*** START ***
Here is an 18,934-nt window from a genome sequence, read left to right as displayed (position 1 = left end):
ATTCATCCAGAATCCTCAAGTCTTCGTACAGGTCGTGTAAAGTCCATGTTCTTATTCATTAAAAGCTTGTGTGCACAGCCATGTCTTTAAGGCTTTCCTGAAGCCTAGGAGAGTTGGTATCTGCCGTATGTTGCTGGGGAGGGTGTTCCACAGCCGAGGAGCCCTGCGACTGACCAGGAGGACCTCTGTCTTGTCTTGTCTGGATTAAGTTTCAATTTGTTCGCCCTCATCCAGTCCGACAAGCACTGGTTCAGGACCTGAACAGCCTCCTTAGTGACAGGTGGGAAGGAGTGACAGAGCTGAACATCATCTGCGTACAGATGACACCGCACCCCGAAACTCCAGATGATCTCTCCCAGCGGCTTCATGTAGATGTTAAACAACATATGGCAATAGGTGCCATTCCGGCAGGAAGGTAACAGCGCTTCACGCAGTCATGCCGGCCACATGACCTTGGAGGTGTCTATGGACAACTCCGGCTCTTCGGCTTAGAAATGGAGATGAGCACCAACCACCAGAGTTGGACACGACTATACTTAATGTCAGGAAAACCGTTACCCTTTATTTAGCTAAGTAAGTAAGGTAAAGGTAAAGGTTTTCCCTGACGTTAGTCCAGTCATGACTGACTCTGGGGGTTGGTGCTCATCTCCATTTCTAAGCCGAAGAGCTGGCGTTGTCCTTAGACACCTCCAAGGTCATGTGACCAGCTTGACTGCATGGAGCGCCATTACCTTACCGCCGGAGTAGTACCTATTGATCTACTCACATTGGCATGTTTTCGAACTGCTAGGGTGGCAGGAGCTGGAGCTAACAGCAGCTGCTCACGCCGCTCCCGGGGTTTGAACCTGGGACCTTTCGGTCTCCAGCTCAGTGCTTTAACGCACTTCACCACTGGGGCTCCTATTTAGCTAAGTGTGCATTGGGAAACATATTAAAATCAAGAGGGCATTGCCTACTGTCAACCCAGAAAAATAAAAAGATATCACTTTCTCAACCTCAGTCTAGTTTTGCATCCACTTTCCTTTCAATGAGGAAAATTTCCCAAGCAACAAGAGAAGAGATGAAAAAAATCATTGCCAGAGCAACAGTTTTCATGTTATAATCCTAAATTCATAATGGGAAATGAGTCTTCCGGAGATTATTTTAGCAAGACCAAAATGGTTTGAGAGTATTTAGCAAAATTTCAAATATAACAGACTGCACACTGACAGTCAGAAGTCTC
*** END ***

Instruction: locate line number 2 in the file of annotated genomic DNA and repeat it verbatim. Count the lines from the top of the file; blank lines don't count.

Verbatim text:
ATTCATCCAGAATCCTCAAGTCTTCGTACAGGTCGTGTAAAGTCCATGTTCTTATTCATTAAAAGCTTGTGTGCACAGCCATGTCTTTAAGGCTTTCCTGAAGCCTAGGAGAGTTGGTATCTGCCGTATGTTGCTGGGGAGGGTGTTCCACAGCCGAGGAGCCCTGCGACTGACCAGGAGGACCTCTGTCTTGTCTTGTCTGGATTAAGTTTCAATTTGTTCGCCCTCATCCAGTCCGACAAGCACTGGTTCAGGACCTGAACAGCCTCCTTAGTGACAGGTGGGAAGGAGTGACAGAGCTGAACATCATCTGCGTACAGATGACACCGCACCCCGAAACTCCAGATGATCTCTCCCAGCGGCTTCATGTAGATGTTAAACAACATATGGCAATAGGTGCCATTCCGGCAGGAAGGTAACAGCGCTTCACGCAGTCATGCCGGCCACATGACCTTGGAGGTGTCTATGGACAACTCCGGCTCTTCGGCTTAGAAATGGAGATGAGCACCAACCACCAGAGTTGGACACGACTATACTTAATGTCAGGAAAACCGTTACCCTTTATTTAGCTAAGTAAGTAAGGTAAAGGTAAAGGTTTTCCCTGACGTTAGTCCAGTCATGACTGACTCTGGGGGTTGGTGCTCATCTCCATTTCTAAGCCGAAGAGCTGGCGTTGTCCTTAGACACCTCCAAGGTCATGTGACCAGCTTGACTGCATGGAGCGCCATTACCTTACCGCCGGAGTAGTACCTATTGATCTACTCACATTGGCATGTTTTCGAACTGCTAGGGTGGCAGGAGCTGGAGCTAACAGCAGCTGCTCACGCCGCTCCCGGGGTTTGAACCTGGGACCTTTCGGTCTCCAGCTCAGTGCTTTAACGCACTTCACCACTGGGGCTCCTATTTAGCTAAGTGTGCATTGGGAAACATATTAAAATCAAGAGGGCATTGCCTACTGTCAACCCAGAAAAATAAAAAGATATCACTTTCTCAACCTCAGTCTAGTTTTGCATCCACTTTCCTTTCAATGAGGAAAATTTCCCAAGCAACAAGAGAAGAGATGAAAAAAATCATTGCCAGAGCAACAGTTTTCATGTTATAATCCTAAATTCATAATGGGAAATGAGTCTTCCGGAGATTATTTTAGCAAGACCAAAATGGTTTGAGAGTATTTAGCAAAATTTCAAATATAACAGACTGCACACTGACAGTCAGAAGTCTC